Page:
The compromise is the point
On Boris Johnson's very bad day, gender equity in European parliaments, and the alternatives to a Senate that represents states
The complaint most commonly lodged against the United States Senate is that it is an institutional obstacle to the will of the majority, and as a result it is an undemocratic stain on the country. While it is deliberately counter-majoritarian, the opponents of the Senate make the mistake of believing that democratic systems can -- or even should -- perfectly reflect the instantaneous will of the majority without some kind of damper.
■ Consider the United Kingdom, where the Prime Minister is facing a revolt. A giant swath of his cabinet has resigned, and he could be ousted by his own party or even tossed out of office by Queen Elizabeth. Boris Johnson could even call an election to try to avoid losing his job. None of those outcomes represents a clearly democratic one -- including a snap election, since the motivation for holding a vote would be to serve the specific interests of an individual politician, rather than the perceived will of the public.
■ Or consider France, where the President won re-election via a two-round electoral process which has twice put a far-right candidate in the final round. The process itself may have precipitated the collapse of the country's two traditionally mainstream parties, and the most recent parliamentary elections have left the country's legislature in a deeply unstable state.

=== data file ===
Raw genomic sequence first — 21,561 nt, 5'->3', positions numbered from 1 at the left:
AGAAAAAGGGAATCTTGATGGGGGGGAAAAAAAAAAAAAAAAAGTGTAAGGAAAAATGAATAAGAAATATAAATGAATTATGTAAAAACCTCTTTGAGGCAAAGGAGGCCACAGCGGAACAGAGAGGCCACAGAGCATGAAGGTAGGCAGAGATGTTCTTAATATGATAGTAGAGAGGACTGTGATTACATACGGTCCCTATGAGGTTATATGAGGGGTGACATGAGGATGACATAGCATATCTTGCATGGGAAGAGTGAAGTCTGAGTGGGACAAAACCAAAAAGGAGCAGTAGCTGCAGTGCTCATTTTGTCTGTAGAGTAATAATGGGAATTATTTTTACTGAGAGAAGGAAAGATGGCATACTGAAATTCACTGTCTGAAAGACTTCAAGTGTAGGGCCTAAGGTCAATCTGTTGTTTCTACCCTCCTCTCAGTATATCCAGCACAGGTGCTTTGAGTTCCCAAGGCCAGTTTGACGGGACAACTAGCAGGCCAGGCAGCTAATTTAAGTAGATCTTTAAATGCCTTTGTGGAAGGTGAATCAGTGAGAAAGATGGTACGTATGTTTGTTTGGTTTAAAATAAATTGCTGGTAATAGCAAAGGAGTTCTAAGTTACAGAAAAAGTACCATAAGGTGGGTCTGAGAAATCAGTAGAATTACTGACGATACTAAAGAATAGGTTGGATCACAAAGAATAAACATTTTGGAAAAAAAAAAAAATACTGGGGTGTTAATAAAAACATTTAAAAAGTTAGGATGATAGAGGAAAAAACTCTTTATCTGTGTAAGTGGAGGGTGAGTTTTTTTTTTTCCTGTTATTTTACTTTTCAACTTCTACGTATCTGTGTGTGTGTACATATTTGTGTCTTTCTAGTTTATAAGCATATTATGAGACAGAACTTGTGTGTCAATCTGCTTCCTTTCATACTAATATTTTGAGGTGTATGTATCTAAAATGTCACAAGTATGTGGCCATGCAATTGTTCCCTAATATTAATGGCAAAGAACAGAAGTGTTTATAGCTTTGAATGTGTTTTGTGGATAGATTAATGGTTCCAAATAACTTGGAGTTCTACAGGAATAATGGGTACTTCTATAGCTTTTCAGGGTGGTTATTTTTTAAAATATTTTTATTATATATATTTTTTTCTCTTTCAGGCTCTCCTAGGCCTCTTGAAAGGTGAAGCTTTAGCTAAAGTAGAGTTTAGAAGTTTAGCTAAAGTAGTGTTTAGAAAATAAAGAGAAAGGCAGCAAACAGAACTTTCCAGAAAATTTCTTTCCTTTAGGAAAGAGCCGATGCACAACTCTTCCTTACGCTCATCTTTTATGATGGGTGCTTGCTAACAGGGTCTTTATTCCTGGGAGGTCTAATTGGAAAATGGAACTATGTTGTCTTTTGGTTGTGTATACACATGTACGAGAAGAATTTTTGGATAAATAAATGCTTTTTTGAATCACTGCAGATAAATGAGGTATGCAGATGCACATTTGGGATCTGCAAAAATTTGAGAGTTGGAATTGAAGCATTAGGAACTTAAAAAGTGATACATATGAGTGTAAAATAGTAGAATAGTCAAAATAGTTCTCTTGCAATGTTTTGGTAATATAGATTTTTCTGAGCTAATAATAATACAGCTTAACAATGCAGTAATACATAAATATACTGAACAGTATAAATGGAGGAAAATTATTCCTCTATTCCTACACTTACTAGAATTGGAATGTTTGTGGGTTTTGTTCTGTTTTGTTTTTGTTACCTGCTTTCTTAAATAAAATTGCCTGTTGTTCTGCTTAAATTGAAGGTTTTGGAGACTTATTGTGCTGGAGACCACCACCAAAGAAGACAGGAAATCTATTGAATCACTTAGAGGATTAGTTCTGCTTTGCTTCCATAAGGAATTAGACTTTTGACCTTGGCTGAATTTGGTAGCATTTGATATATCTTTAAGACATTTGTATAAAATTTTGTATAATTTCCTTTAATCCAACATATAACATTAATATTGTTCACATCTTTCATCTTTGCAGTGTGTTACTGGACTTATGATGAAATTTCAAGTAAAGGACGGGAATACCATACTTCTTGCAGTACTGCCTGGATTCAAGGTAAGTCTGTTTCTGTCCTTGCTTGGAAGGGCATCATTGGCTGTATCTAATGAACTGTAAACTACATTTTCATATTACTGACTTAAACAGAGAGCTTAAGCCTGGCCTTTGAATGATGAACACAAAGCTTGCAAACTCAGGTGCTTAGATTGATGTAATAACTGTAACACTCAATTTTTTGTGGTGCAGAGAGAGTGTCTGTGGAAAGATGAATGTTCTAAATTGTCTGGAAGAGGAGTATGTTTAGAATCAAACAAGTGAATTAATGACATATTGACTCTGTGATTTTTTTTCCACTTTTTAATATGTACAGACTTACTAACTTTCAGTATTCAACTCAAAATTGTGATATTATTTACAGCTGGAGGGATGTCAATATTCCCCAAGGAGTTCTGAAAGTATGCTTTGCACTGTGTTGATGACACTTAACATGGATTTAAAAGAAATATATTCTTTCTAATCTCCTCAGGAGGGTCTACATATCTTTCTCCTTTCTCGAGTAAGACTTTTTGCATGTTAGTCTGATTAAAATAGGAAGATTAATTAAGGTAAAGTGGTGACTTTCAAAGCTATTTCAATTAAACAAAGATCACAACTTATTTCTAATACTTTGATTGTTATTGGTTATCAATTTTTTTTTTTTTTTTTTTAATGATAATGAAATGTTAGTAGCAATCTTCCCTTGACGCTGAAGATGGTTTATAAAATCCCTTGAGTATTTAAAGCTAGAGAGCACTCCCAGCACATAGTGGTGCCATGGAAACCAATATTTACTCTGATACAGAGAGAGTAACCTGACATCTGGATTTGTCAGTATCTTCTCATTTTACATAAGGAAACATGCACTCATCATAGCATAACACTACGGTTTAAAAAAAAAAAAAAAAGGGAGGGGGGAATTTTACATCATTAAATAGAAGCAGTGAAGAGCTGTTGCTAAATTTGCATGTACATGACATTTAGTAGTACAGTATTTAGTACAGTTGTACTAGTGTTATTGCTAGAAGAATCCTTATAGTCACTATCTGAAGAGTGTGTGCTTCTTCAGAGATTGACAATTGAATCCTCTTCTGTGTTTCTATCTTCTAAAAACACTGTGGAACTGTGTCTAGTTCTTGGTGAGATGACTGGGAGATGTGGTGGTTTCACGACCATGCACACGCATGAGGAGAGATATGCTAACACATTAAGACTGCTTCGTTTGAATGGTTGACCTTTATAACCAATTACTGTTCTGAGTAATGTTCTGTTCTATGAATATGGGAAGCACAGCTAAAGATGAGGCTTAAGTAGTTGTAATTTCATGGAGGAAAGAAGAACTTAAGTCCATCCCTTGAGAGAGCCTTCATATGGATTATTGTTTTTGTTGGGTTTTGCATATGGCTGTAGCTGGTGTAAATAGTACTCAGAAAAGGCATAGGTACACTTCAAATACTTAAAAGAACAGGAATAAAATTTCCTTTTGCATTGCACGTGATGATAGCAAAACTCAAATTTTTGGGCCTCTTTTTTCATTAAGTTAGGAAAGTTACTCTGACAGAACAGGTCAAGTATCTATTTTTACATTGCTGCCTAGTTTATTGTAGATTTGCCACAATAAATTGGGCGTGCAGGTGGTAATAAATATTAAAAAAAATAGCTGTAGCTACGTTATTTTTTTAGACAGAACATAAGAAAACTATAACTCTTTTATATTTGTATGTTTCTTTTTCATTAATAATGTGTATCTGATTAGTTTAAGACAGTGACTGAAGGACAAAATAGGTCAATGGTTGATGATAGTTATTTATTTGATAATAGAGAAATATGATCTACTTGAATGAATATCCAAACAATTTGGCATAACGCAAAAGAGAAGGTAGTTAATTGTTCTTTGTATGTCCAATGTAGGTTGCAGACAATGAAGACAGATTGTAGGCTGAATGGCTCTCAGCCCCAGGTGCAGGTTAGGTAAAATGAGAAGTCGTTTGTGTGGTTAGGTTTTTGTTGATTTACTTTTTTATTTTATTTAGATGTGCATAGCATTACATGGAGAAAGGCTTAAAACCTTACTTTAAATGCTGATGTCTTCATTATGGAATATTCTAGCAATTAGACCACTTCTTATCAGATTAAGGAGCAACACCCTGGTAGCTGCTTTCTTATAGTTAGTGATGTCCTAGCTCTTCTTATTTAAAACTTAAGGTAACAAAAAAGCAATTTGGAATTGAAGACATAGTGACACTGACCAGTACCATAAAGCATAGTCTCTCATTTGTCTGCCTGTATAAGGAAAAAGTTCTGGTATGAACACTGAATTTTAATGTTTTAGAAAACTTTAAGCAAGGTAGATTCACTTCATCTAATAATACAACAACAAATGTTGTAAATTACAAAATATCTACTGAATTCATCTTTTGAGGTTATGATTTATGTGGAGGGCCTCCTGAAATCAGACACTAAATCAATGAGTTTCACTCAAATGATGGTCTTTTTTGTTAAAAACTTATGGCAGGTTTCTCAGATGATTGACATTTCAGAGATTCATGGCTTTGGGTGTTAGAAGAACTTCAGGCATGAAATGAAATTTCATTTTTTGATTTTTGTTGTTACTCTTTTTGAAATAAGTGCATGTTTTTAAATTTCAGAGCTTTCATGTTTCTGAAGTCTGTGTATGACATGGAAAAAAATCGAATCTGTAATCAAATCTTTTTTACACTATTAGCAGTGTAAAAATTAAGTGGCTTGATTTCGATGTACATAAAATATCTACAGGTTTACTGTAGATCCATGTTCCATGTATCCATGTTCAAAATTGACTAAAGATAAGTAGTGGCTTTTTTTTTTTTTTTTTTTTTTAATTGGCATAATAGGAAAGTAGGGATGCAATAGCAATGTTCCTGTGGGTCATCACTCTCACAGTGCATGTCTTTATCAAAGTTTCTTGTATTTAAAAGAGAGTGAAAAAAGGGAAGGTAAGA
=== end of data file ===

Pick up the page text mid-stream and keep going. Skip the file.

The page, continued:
■ America's particular form of legislative balance derives from our unusual history of viewing the individual states as the organic form of government -- thus, the original thirteen colonies became states which united themselves. This unusual form gave rise to creating equity among the states within the Senate. But other countries seek other forms of balance through equity -- via quotas to achieve gender balance among legislators, and some follow rules to allocate votes to achieve proportional representation.
■ Yet other checks and balances could be appropriate, too, in the name of democratic fairness. A national legislature could require occupational representation, just for example -- requiring a house in which the seats were allocated according to the distribution of jobs in the general public. It is a matter of prudential judgment whether that form of balance -- a damper on the will of the pure numerical majority -- would be more or less fair than any other system of representation.
■ And that is the overarching point: Every self-governing society picks rules for achieving some form of protection for groups with valid interests in curtailing pure majority rule, and no one way is perfect. Everyone ends up dissatisfied sometimes. But disclaiming the counterweights within a system is rarely if ever more productive than learning to harmonize one's own interests with the different majorities needed to achieve those outcomes. In a democratic system, compromise is the point.